1. In one thread, a person said 3 ppm of CO2 was the right amount. Other articles and threads say 15-35 ppm of CO2 is right. Which is correct? Gotta get this one right.
Cah925 already addressed this one... and he pretty much also told you the least headache way to manage all these things you're wondering about. I will stress that he mentions he adjusted it over the course of a week!
You want to slowly add. Watch for a day and then add just a little more. And do it on a day when you're home. Otherwise, u might just come back to a tank of dead fish.
Anyway, for the sake of your curiousity, I'll try to address some of the other questions.
2. The dumbest of the questions. ppm is independent of the amount of water, correct? 15ppm of CO2 in 75 gallon is the same as 15ppm of CO2 in my tank. The only differing bit is the amount of CO2 needed to achieve the desired CO2 amount.
Yes, you could say that. I understand p
illion as a fraction. So 15/1000000 in a 75g is the same "concentration" as 15/1000000 in your 6.6g
3. I just set up the CO2 unit in my tank. I plan to run it for 24 hours before checking CO2 levels. I am running roughly 1 bubble every 6-7 seconds (manufacturer said 1 every 3 seconds but setting a precise release amount is very difficult) and the CO2 is entering the tank at a small trickle.
When I test the water tomorrow, do I test it right out of the tank or take out some water and let it sit a while before testing?
you can and probably want to do it both ways. right out the tank will give you the ph before degassing and if you let it sit long enough (another 24 hours) or shake it vigorously, you will degas it and it should in theory give you back the same ph as your regular water before the ph injection. This is how you can measure how much ppm co2 is in your tank based on the ph/kh/co2 chart
. Co2 testing methods
4. Will the CO2 ppm drop when I introduce live plants?
Hmm. It ought to if the plants are consuming it. This is why you have to figure out how much to add so that it doesn't drop so far that you are running into a level of deficiency.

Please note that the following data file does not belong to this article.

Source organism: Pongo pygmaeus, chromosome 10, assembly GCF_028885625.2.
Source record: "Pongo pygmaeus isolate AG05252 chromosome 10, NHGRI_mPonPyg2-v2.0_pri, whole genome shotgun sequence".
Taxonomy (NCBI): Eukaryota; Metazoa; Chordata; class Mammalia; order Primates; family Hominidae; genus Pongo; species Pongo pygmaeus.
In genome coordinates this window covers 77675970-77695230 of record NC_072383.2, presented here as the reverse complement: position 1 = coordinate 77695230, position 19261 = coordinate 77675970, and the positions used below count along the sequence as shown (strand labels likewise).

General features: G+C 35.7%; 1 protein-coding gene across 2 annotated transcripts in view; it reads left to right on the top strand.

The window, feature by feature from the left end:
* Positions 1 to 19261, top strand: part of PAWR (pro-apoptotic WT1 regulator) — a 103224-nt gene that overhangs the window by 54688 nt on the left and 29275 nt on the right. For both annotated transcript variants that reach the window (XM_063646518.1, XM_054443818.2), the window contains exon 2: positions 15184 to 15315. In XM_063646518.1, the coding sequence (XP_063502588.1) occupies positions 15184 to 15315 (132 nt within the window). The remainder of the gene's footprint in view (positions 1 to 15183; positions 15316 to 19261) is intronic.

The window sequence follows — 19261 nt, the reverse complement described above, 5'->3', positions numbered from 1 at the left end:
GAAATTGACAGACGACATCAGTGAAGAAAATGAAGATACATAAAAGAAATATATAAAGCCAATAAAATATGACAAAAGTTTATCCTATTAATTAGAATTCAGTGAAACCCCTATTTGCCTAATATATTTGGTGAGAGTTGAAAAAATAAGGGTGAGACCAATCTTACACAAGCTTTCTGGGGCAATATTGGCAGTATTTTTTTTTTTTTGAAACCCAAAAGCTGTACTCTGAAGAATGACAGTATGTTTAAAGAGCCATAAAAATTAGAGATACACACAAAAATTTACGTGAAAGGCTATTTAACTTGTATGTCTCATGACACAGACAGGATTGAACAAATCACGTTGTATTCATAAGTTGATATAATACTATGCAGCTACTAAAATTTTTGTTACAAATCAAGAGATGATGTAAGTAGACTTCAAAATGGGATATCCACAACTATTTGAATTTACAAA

5. To adjust the ph, I use an acid and alkaline buffers when needed) made by Seachem. I am confused about whether or not it is ok to use them to set the needed ph/kh to achieve the desired CO2 ppm. In some stuff I have read, it makes it sound like the moment I introduce them into my water it will forever throw off any CO2 measurements.
It will throw off the co2 measurement in addition to some substrates that are known to soften water. Since you're trying to use the ph to run against the chart, you're getting a false sense of ph if it's more than just the co2 adjusting it. Anyway, as cah925 said, co2 will fluctuate your ph and it doesn't do it the same way as buffers do ( via T
olids ) so the fish will tolerate it okay. Most planted aquarists don't even concern themselves too much with ph levels. Usually, as long as you don't mess with the buffers, it'll keep a stable level of TDS and your fish will adapt to it fine. See this thread... especially post #11 https://www.plantedtank.net/forums/sh...ad.php?t=92766
6. A more technical (second dumbest question) question: The CO2 ppm values the calculator tools provide based on existing kh and ph values are based upon a constant flow rate of CO2...correct? Set me straight here if I am wrong.
It's based on whats in your tank. Your flow rate only matters in what it puts into the tank. Think of water flowing out of your faucet into the sink. Imagine the co2 ppm is the amount of water in your sink and the drain is the plants consuming your co2 and degassing at the water surface. If you can't drain as fast as the water flow, your amount of water will increase. If your plants don't consume enough of your co2 or you don't degas enough, your co2 ppm will steadily increase. If you shut off the flow, the co2 ppm will decrease (just as your water drains out) .. so, I think you're either mixing in two independent things or I'm confused in interpreting what you wrote.
If that's correct, does that also mean that if I want my ph set at a specific point, can I adjust the amount of CO2 flow into the water to achieve the desired ppm rather than adjusting the ph to get that same ppm? I ask because the calculators I have used are telling me that to get a CO2 ppm value of 15 based on my baseline parameters, I must set my ph at around 6.4 to 6.6, lower than I wish for a betta.
So this goes back to TDS ph fluctuations vs co2 ph fluctuations in your question 5. Considering that they're different, you may not get the effect that you want. By adjusting the ph with your buffers, you're essentially falsifying the co2 reading so your 15ppm will not be truly caused by 15ppm of co2. It would've been caused by some level of co2 + your buffers.
But this all goes back to worrying too much about the specifics and actually introducing new problems. Cah925 has already pointed to the method of least headache.
Don't use buffers to affect the TDS. This allows for better stability and then your fish will be ok from a ph standpoint in that aspect.
Co2 ph fluctuations don't matter to fish so it'll be okay from a ph standpoint in that other aspect.
What you REALLY need to worry more is about your fish suffocating from too much ppm of co2. We've all killed fish faster that way than with ph problems. So, I stress again, add co2 slowly
and watch your fish to make sure it doesn't suffocate and then your fish will be ok.